What is the length of time the shutter speeds represent?

Question by Jane: What is the length of time the shutter speeds represent?
shutter speeds are: B, 1, 2, 4, 8, 15, 30, 60, 125, 250, 500, 1000, 2000.

Choose four settings and say how you would use them for different effects in your photographs.

What is meant by a focal plane shutter in a 35mm slr camera?

Best answer:

Answer by monophoto
Shutter speeds are in fractions of a second – 1 = 1 sec, 2 = 1/2 sec, 4 = 1/4 sec, etc. B stands for “bulb” and means that the shutter will be open for as long as you press the shutter release. It is intended for use with a flash where the length of the exposure is determined by the duration of the flash and not by how long the shutter is open.

The choice of length of shutter speed is used to accomplish two things. One is to use it, in conjunction with the aperture setting, to control the exposure on the film or digital sensor. The other use is to control how the shutter captures motion. A slow shutter speed (eg, 1/2 sec) will show a moving subject as a blur, while a fast shutter speed (1/2000) will ‘freeze’ the subject motion.

The earliest shutters opened and closed all at once – the aperture blades would move in a way that caused the diameter of the roughly circular aperture to increase and then decrease. When SLRs came along, there was an opportunity for a focal plane shutter in which a curtain containing an opening of a given dimension would move across the image frame in front of the film (or today, the digital sensor). The combination of the speed at which this curtain moved, and the width of the opening in the curtain, determined the effective shutter speed.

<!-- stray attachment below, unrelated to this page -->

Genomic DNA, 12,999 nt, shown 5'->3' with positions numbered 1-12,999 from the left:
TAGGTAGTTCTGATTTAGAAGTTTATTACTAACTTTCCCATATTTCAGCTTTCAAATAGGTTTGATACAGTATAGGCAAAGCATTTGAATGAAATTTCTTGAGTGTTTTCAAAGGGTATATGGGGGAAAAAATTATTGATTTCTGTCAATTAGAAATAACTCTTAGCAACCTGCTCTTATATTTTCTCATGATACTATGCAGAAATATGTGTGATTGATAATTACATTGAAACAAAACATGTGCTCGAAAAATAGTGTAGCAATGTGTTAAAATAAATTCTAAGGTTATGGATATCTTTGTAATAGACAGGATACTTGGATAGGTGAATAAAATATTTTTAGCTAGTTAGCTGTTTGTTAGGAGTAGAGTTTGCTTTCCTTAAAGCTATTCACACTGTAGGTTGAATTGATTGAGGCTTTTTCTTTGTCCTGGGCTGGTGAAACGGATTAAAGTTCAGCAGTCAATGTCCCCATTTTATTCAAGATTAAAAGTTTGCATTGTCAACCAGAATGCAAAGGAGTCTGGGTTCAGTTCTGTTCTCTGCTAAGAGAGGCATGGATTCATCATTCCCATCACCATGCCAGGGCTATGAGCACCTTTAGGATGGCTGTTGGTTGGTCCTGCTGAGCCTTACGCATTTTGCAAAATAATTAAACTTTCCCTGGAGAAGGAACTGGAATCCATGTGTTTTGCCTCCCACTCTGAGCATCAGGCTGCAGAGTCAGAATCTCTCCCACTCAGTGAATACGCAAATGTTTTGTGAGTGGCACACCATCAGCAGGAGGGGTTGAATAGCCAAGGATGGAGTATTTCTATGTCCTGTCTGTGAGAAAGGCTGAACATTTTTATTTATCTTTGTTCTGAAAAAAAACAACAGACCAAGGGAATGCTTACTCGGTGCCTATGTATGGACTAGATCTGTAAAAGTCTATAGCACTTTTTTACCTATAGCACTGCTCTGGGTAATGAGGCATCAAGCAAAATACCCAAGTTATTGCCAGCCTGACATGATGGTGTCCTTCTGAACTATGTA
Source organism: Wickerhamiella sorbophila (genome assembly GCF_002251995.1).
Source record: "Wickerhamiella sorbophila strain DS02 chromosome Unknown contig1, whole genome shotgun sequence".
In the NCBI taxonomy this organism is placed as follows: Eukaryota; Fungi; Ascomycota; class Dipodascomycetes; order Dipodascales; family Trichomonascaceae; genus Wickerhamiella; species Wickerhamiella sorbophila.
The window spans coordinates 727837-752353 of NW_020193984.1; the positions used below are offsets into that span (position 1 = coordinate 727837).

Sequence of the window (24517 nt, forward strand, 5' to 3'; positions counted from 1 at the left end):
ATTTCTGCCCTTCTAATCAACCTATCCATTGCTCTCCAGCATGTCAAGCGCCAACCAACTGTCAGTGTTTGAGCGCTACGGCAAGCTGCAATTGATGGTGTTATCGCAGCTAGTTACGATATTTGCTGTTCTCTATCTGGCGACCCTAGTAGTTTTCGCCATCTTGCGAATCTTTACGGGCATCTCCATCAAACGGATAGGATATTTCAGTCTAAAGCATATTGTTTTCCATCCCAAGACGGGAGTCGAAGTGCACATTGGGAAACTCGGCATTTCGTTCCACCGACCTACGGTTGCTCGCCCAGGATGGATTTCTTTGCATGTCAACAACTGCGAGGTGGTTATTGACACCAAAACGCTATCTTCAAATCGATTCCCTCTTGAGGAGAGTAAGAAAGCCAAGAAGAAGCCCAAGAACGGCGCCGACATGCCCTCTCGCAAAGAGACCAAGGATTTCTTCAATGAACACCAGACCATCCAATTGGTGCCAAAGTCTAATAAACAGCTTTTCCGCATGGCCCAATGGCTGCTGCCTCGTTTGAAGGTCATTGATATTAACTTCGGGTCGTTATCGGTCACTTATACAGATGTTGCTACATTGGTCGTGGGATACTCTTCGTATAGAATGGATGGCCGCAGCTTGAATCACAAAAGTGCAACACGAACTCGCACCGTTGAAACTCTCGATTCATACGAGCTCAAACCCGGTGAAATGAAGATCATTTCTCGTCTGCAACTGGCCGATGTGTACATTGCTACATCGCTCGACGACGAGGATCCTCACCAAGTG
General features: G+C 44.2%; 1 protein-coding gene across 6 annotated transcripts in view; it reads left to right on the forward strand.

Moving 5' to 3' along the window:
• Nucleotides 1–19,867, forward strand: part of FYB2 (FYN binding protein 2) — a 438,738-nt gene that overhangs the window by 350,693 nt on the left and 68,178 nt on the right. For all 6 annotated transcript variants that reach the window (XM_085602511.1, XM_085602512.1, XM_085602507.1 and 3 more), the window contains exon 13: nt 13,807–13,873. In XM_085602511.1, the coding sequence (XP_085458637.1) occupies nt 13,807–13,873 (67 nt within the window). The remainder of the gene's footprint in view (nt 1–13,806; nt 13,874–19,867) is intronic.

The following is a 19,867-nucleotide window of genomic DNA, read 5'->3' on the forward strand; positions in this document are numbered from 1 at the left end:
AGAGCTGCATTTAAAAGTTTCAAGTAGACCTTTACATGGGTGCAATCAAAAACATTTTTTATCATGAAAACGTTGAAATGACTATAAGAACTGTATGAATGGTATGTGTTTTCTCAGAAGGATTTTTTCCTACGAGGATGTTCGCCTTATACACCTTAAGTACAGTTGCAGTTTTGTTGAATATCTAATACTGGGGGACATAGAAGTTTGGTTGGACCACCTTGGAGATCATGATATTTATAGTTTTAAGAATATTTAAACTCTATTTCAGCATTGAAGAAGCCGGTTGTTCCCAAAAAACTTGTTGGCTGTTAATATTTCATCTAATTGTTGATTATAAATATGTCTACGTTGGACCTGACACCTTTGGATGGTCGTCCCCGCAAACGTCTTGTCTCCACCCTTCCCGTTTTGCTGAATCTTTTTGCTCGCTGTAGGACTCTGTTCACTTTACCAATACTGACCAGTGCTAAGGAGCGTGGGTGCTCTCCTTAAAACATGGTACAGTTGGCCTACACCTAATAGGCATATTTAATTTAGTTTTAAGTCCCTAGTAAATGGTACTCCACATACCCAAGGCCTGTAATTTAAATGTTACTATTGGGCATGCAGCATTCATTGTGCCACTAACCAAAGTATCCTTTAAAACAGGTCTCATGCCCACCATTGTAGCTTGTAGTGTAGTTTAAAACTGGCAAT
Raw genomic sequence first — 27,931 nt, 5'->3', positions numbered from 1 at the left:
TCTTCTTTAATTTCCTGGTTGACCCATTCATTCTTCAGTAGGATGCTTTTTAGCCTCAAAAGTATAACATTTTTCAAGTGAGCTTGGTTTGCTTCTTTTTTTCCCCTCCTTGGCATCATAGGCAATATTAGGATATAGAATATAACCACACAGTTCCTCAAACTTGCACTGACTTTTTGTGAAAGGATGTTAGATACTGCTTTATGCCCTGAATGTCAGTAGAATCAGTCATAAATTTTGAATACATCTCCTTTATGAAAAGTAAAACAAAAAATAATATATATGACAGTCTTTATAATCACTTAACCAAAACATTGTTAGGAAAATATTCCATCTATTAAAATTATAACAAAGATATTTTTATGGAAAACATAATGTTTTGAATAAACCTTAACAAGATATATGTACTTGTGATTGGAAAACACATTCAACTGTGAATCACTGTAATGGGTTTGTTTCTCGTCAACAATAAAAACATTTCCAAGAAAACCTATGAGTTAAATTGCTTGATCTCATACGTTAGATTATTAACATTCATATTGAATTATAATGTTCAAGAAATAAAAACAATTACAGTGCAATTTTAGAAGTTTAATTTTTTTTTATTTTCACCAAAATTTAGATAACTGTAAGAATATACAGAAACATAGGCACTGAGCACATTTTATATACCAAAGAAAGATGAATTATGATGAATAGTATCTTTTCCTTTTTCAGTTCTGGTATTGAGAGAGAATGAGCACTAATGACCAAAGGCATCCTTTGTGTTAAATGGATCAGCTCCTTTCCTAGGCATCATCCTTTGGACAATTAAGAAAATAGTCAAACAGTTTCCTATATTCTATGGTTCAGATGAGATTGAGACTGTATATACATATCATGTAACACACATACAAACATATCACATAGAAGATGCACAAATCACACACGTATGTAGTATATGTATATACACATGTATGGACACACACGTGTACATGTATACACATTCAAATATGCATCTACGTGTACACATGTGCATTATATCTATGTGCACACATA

There are two general kinds of focal plane shutters. The earliest shutters moved horizontally – basically, along the long dimension of the 35mm frame. Manufacturers eventually mastered the technology of making the shutter curtain move vertically which provided the opportunity to achieve higher shutter speeds.

One of the quirks of the focal plane shutter is that the exposure takes place at distinctly different instants of time at different point on the frame. As a result, it is possible for a focal plane shutter to actually introduce distortion if the subject is moving at the time of the exposure. For example, if the subject is moving in a direction that is opposite to the direction of motion of the shutter curtain, the image will actually be foreshortened.

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